2 7 further applications of linear equations n.
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2.7 Further Applications of Linear Equations. Objective 1 . Use percent in solving problems involving rates. Slide 2.7-3. Use percent in solving problems involving rates. .

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2.7 Further Applications of Linear Equations


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    1. 2.7 Further Applications of Linear Equations

    2. Objective 1 Use percent in solving problems involving rates. Slide 2.7-3

    3. Use percent in solving problems involving rates. Recall that percent means “per hundred.” Thus, percents are ratios in which the second number is always 100. For example, 50% represents the ratio 50 to 100 and 27% represents the ratio 27 to 100. PROBLEM-SOLVING HINT Mixing different concentrations of a substance or different interest rates involves percents. To get the amount of pure substance or the interest, we multiply. Mixture Problems base × rate (%) = percentage b × r = p Interest Problems (annual) principle × rate (%) = interest p × r = I In an equation, percent is always written as a decimal. Slide 2.7-4

    4. Using Percents to Find Percentages CLASSROOM EXAMPLE 1 How much pure acid is in 40 L of a 16% acid solution? Find the annual simple interest if $5000 is invested at 4%. Solution: Solution: Slide 2.7-5

    5. Objective 2 Objective 2 Solve problems involving mixtures. Solve problems involving mixtures. Slide 2.7-6

    6. Use percent in solving problems involving rates. (cont’d) PROBLEM-SOLVING HINT Using a table helps organize the information in a problem and more easily set up an equation, which is usually the most difficult step. In a mixture problem, the concentration of the final mixture must be between the concentrations of the two solutions making up the mixture. Slide 2.7-7

    7. Solving a Mixture Problem CLASSROOM EXAMPLE 2 A certain metal is 40% copper. How many kilograms of this metal must be mixed with 80 kg of a metal that is 70% copper to get a metal that is 50% copper? Solution: Let x = kg of 40% copper metal. 160 kg of the 40% copper metal is needed. Slide 2.7-8

    8. Objective 3 Solve problems involving simple interest. Slide 2.7-9

    9. Solving a Simple Interest Problem CLASSROOM EXAMPLE 3 With income earned by selling a patent, an engineer invests some money at 5% and $3000 more than twice as much at 8%. The total annual income from the investments is $1710. Find the amount invested at 5%. Solution: Let x = amount invested at 5%. $7000 was invested at 5% interest. Slide 2.7-10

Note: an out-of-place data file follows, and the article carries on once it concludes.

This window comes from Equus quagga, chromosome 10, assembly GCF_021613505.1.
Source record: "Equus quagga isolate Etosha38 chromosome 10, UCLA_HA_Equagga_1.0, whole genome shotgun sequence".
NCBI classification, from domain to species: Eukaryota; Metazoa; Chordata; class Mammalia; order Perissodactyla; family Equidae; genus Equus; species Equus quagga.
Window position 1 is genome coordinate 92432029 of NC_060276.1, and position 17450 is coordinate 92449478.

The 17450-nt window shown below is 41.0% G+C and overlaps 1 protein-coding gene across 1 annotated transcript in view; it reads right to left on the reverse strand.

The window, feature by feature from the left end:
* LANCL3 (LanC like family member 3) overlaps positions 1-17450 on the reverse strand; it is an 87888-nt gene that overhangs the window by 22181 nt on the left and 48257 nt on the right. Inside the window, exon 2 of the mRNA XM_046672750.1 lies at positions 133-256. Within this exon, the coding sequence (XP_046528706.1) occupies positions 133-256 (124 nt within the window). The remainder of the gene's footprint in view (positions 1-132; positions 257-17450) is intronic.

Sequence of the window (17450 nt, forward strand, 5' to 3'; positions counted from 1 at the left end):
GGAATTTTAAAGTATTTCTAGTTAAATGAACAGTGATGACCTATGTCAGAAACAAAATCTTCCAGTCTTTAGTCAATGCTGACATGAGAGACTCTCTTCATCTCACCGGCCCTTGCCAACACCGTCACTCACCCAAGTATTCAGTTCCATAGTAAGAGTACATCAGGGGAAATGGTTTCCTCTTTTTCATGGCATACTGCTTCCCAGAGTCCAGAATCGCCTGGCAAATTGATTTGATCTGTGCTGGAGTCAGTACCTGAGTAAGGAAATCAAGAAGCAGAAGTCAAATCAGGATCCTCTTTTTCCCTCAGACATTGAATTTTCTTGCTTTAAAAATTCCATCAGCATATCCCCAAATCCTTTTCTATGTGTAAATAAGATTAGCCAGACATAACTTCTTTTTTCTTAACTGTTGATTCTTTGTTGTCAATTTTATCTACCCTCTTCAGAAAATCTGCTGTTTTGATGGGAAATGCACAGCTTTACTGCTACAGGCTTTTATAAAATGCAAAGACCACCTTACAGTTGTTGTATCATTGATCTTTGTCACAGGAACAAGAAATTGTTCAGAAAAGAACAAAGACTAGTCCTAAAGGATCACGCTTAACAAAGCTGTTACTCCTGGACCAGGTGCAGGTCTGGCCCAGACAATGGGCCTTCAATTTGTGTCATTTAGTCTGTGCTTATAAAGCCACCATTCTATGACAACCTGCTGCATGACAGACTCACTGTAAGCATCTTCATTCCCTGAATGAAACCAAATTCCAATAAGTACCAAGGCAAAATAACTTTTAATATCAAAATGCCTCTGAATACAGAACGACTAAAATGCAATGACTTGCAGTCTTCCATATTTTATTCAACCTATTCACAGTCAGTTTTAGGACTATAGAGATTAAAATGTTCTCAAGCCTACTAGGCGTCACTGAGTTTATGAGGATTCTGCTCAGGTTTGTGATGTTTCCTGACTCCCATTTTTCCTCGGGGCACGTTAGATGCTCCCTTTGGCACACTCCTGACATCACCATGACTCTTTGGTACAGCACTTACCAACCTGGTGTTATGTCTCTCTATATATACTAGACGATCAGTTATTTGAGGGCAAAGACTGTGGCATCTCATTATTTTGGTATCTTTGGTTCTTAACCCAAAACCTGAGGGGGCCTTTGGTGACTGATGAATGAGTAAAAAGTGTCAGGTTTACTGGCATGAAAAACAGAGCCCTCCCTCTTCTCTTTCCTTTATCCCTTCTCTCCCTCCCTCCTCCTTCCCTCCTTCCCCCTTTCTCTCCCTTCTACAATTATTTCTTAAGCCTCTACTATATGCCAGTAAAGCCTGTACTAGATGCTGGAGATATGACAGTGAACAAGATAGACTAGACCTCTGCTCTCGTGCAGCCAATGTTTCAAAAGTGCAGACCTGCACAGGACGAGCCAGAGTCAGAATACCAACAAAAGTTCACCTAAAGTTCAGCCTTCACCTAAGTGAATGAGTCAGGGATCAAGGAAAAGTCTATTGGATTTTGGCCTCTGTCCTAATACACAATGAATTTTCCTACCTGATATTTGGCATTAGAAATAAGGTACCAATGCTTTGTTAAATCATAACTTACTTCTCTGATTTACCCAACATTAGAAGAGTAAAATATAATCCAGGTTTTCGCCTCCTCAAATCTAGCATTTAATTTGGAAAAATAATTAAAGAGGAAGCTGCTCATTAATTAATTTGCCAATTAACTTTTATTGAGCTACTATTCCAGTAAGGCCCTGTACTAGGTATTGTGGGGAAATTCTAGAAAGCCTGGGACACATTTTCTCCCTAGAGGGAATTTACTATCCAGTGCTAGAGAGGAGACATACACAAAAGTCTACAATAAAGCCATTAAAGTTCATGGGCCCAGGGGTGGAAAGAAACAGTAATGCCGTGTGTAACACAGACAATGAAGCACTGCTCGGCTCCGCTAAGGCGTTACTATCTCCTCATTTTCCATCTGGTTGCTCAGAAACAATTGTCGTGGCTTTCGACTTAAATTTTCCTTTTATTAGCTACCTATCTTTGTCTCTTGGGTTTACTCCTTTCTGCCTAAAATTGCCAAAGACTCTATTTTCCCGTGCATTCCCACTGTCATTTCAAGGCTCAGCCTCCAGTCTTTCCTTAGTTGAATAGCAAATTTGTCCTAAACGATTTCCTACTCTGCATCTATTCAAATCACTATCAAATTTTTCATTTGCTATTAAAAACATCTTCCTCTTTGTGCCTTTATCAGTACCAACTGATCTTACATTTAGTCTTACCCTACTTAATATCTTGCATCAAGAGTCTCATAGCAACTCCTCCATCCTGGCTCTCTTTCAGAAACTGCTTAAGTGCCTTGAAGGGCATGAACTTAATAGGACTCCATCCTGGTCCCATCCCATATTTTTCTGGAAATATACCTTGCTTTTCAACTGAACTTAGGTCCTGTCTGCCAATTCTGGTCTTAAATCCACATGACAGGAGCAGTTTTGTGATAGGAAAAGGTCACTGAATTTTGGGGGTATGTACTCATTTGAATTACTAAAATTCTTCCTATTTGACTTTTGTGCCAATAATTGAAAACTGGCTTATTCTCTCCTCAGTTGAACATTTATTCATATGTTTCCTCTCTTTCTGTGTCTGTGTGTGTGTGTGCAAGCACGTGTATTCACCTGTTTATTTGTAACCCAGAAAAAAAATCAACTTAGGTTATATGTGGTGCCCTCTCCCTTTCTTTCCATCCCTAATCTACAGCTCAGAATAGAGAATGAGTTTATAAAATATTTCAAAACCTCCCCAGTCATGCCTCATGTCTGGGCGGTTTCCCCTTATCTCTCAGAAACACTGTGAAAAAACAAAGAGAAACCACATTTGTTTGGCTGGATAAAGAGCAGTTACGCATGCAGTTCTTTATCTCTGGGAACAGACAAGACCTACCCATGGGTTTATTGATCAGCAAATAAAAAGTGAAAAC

10. Objective 4 Solve problems involving denominations of money. Slide 2.7-11

    11. Solve problems involving denominations of money. PROBLEM-SOLVING HINT To get the total value in problems that involve different denominations of money or items with different monetary values, we multiply. Money Denominations Problems number × value of one item = total value A table is also helpful for these problems. Slide 2.7-12

    12. Solving a Money Denominations Problem CLASSROOM EXAMPLE 4 A man has $2.55 in quarters and nickels. He has 9 more nickels than quarters. How many nickels and how many quarters does he have? Solution: Let x = amount of quarters. The man has 7 quarters and 16 nickels. Slide 2.7-13

    13. Objective 5 Solve problems involving distance, rate, and time. Slide 2.7-14

    14. Solve problems involving distance, rate, and time. If your car travels at an average rate of 50 mph for 2 hr, then it travels 50 × 2 = 100 mi. This is an example of the basic relationship between distance, rate, and time, given by the formula d = rt.By solving, in turn, for r and t in the formula, we obtain two other equivalent forms of the formula. The three forms are given here. distance = rate × time, Distance, Rate, and Time Relationship Slide 2.7-15

    15. Finding Distance, Rate, or Time CLASSROOM EXAMPLE 5 A new world record in the men’s 100-m dash was set in 2008 by Usain Bolt of Jamaica, who ran it in 9.69 sec. What was his rate (to two decimal places)? (Source: World Almanac and Book of Facts.) Solution: Usain Bolt’s rate was 10.32 m per sec. Slide 2.7-16

    16. Solving a Motion Problem CLASSROOM EXAMPLE 6 Two airplanes leave Boston at 12:00 noon and fly in opposite directions. If one flies at 410 mph and the other flies at 530 mph, how long will it take them to be 3290 mi apart? Solution: Let t = time. It will take the planes 3.5 hr to be 3290 mi apart. Slide 2.7-17

    17. Solve problems involving distance, rate, and time. (cont’d) PROBLEM-SOLVING HINT In motion problems, once you have filled in the first two pieces of information in each row of your table, we can automatically fill in the third piece of information, using the appropriate form of the distance formula. Then we set up the equation on the basis of our sketch and the information in the table. Slide 2.7-18

    18. Solving a Motion Problem CLASSROOM EXAMPLE 7 Two buses left the downtown terminal, traveling in opposite directions. One had an average speed of 10 mph more than the other. Twelve minutes (1/5 hr) later, they were 12 mi apart. What were their speeds? Solution: Let x = rate of the slower bus. The slower bus was traveling at 25 mph and the faster bus at 35 mph. Slide 2.7-19